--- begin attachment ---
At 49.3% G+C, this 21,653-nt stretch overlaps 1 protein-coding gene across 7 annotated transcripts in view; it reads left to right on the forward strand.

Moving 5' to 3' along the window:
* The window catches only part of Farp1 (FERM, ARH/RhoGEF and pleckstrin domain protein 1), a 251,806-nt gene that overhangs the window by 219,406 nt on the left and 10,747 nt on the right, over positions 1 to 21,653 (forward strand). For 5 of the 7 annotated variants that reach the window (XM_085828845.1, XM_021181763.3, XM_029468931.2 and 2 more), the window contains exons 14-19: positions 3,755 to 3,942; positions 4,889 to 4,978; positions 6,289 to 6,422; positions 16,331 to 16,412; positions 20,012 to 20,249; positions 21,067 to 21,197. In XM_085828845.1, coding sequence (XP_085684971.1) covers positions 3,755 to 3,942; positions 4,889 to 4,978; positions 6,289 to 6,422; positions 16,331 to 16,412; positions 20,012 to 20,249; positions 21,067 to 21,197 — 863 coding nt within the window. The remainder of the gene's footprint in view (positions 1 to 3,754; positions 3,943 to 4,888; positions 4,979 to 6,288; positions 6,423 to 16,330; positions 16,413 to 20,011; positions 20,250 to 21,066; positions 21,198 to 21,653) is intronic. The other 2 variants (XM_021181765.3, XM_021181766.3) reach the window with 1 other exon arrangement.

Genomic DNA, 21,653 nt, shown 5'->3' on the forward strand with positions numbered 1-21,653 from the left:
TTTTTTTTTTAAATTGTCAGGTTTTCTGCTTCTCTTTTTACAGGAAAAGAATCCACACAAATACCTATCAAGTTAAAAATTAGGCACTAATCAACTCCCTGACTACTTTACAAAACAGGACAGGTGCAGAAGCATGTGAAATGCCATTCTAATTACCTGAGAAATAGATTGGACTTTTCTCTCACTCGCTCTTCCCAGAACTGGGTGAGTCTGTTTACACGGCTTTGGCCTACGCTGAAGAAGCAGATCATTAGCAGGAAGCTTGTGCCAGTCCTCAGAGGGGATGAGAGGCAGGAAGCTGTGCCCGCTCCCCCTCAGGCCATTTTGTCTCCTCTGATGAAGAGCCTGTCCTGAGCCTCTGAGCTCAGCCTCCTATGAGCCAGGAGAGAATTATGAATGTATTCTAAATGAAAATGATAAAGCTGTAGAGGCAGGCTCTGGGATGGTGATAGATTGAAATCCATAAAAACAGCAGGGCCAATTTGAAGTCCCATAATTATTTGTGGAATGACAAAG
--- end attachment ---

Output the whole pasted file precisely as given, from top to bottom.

At 49.3% G+C, this 21,653-nt stretch overlaps 1 protein-coding gene across 7 annotated transcripts in view; it reads left to right on the forward strand.

Moving 5' to 3' along the window:
* The window catches only part of Farp1 (FERM, ARH/RhoGEF and pleckstrin domain protein 1), a 251,806-nt gene that overhangs the window by 219,406 nt on the left and 10,747 nt on the right, over positions 1 to 21,653 (forward strand). For 5 of the 7 annotated variants that reach the window (XM_085828845.1, XM_021181763.3, XM_029468931.2 and 2 more), the window contains exons 14-19: positions 3,755 to 3,942; positions 4,889 to 4,978; positions 6,289 to 6,422; positions 16,331 to 16,412; positions 20,012 to 20,249; positions 21,067 to 21,197. In XM_085828845.1, coding sequence (XP_085684971.1) covers positions 3,755 to 3,942; positions 4,889 to 4,978; positions 6,289 to 6,422; positions 16,331 to 16,412; positions 20,012 to 20,249; positions 21,067 to 21,197 — 863 coding nt within the window. The remainder of the gene's footprint in view (positions 1 to 3,754; positions 3,943 to 4,888; positions 4,979 to 6,288; positions 6,423 to 16,330; positions 16,413 to 20,011; positions 20,250 to 21,066; positions 21,198 to 21,653) is intronic. The other 2 variants (XM_021181765.3, XM_021181766.3) reach the window with 1 other exon arrangement.

Genomic DNA, 21,653 nt, shown 5'->3' on the forward strand with positions numbered 1-21,653 from the left:
TTTTTTTTTTAAATTGTCAGGTTTTCTGCTTCTCTTTTTACAGGAAAAGAATCCACACAAATACCTATCAAGTTAAAAATTAGGCACTAATCAACTCCCTGACTACTTTACAAAACAGGACAGGTGCAGAAGCATGTGAAATGCCATTCTAATTACCTGAGAAATAGATTGGACTTTTCTCTCACTCGCTCTTCCCAGAACTGGGTGAGTCTGTTTACACGGCTTTGGCCTACGCTGAAGAAGCAGATCATTAGCAGGAAGCTTGTGCCAGTCCTCAGAGGGGATGAGAGGCAGGAAGCTGTGCCCGCTCCCCCTCAGGCCATTTTGTCTCCTCTGATGAAGAGCCTGTCCTGAGCCTCTGAGCTCAGCCTCCTATGAGCCAGGAGAGAATTATGAATGTATTCTAAATGAAAATGATAAAGCTGTAGAGGCAGGCTCTGGGATGGTGATAGATTGAAATCCATAAAAACAGCAGGGCCAATTTGAAGTCCCATAATTATTTGTGGAATGACAAAG